Tag Archives: cerebral palsy

#atozchallenge K is for Kids


by Lillian Csernica on April 12, 2019
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by Lillian Csernica on April 12, 2019

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People told me that when I had kids, my life would never be the same.

Those people had no idea how right they were.

My son Michael was born at 23 weeks, weighing 770 grams. That’s one pound, eleven ounces. He was the size of a kitten lying across my palms. This was back in 1996. At that time the age of viability was 24 weeks, because only then would the lungs function. During every single day of the following three and a half months Michael spent in the hospital, we watched and waited to see if our baby would live or die.

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Two and a half years later, John arrived. He went full term, a hefty eight pounds, ten ounces. During delivery, John refused to breathe. By then the hospital staff knew our family rather well, so the head of neonatology was on hand to jump start John and make sure he started life in good form. John had to spend the first week of his life in the NICU, which drove me crazy because I wanted my baby. Then, as John missed verbal milestones and showed other unusual behavior, we learned he has Autistic Spectrum Disorder.

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Now people tell me I should write about my experiences with both of my sons. I should write about battles with insurance, battles with the school district, battles with the boys themselves. I should write about all the doctors and nurses and teachers and aides I’ve worked with through two decades. I should write about what I’ve learned and what I wish I’d known.

It’s not easy to write about difficult events when you’re still in the process of living through them. Now that my boys are legal adults, they face a sharp decline in services, lack of day programs, and the ongoing insurance battles. Michael is still in just as much danger from every medical crisis. John is still learning how to handle some of his symptoms. I am their mother, their legal guardian, and their primary advocate.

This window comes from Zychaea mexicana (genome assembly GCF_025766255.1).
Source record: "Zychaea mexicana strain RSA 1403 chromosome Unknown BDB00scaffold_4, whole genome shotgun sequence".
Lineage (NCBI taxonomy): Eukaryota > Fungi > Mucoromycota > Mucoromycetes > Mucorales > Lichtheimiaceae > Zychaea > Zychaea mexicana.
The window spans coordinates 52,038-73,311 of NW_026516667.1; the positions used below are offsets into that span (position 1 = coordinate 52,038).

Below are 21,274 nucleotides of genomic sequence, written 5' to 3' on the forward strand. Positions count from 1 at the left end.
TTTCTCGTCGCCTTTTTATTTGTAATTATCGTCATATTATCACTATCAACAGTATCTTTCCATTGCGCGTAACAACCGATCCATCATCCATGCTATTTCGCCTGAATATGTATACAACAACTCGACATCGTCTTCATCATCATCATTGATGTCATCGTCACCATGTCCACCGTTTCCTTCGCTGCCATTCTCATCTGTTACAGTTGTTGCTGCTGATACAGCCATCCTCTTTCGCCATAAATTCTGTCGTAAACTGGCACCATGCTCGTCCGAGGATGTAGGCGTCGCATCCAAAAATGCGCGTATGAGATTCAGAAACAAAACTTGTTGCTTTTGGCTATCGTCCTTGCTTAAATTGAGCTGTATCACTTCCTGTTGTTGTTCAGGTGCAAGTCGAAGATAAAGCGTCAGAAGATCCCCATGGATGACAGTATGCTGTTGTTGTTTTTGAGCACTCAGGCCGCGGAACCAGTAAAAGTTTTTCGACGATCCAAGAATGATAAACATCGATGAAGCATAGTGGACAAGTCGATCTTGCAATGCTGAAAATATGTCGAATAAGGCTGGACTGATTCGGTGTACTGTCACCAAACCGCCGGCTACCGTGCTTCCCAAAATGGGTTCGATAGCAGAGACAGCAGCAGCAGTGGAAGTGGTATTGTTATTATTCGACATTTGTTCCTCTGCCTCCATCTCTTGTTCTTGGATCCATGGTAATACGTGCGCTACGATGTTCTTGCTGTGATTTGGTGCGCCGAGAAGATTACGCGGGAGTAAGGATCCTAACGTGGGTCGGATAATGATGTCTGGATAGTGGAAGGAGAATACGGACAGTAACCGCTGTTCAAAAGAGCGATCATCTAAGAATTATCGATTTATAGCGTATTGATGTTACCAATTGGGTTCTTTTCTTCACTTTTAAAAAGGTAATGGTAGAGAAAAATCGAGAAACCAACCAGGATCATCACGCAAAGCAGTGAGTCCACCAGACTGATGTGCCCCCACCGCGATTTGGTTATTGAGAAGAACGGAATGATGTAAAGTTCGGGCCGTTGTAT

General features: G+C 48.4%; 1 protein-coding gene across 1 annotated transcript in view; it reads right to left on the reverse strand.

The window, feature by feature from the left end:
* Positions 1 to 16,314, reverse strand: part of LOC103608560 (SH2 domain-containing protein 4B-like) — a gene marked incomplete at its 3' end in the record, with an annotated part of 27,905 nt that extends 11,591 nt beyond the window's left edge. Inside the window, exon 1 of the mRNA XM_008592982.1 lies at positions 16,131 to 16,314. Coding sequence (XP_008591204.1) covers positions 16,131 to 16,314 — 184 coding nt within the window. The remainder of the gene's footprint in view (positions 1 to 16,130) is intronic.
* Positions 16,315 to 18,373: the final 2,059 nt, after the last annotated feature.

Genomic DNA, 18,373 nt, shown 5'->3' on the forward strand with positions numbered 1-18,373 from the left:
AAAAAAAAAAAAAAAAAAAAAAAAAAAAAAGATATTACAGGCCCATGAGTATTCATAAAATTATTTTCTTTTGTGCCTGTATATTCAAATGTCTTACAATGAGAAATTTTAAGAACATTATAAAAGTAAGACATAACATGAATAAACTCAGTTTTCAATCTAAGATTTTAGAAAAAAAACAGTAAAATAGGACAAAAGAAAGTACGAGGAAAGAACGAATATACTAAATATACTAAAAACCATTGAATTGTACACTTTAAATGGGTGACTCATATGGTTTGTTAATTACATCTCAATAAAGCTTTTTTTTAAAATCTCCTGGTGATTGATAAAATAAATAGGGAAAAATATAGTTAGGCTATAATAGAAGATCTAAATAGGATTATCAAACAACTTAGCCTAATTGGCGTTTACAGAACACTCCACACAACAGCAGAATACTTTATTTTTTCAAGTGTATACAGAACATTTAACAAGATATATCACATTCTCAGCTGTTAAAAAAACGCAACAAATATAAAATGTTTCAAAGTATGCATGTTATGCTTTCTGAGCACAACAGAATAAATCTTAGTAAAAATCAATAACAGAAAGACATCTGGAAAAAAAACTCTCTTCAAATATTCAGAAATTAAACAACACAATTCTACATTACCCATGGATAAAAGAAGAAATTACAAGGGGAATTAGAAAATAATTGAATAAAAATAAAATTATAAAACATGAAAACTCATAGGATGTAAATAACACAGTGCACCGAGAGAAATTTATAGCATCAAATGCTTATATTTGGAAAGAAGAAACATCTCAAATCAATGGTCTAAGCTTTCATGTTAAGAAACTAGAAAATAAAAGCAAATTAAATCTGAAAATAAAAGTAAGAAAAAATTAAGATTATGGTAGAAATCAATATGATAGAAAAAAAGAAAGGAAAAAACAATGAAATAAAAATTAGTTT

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The time is coming when I will write more nonfiction. Right now, I write escapist literature because that’s what I need to write. I don’t travel as much as I’d like to because I simply can’t. In order to hang on to my dented sanity, I run away from home inside my head.

 

 

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#atozchallenge C is for Collaboration


by Lillian Csernica on April 3, 2019

Collaboration is not for the faint of heart. The creative process is a strange and mysterious thing that does not lend itself to easy explanation. To harness your creative process to another person’s method of producing a story requires patience, communication, and a solid commitment to see it through to completion.

If you want to audition somebody for the role of collaborator, take a long road trip with that person. Being stuck in a car together for hours on end will give you a golden opportunity to discuss the project itself, along with finding out whether or not you can tolerate the other person’s quirks. Writers are quirky people.

I have had the good fortune to collaborate on separate projects with two very talented writers.

KEVIN ANDREW MURPHY

Kevin and I have known each other for a very long time, close to thirty years. We have written three stories together and sold every one.

Special Interests

Death for Death

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The Restless Armadillo

Kevin Andrew Murphy writes for many worlds, most notably George R.R. Martin’s Wild Cards series. His story “Find the Lady” just received the Darrell Award for Best Midsouth Novella at MidSouthCon and he has other recent Wild Cards stories in Low Chicago, the expanded reissue of One-Eyed Jacks, and the upcoming (but out in Britain) Knaves Over Queens. He’s also just written “The Golden Cup” for Savage World’s Pantheon super hero game setting.
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PATRICIA H. MACEWEN

Pat and I have known each other since the night I drank the vodka tonic meant for her while hanging out with mutual friends at BayCon. Dragon’s Kiss is Pat’s novel. I was less a collaborator and more of a technical adviser. The hero of the book is based on my son Michael, who is wheelchair-bound with cerebral palsy and seizure disorder. We need more stories of people with special needs who fight the good fight, who continue to strive despite or because of their physical and cognitive limitations.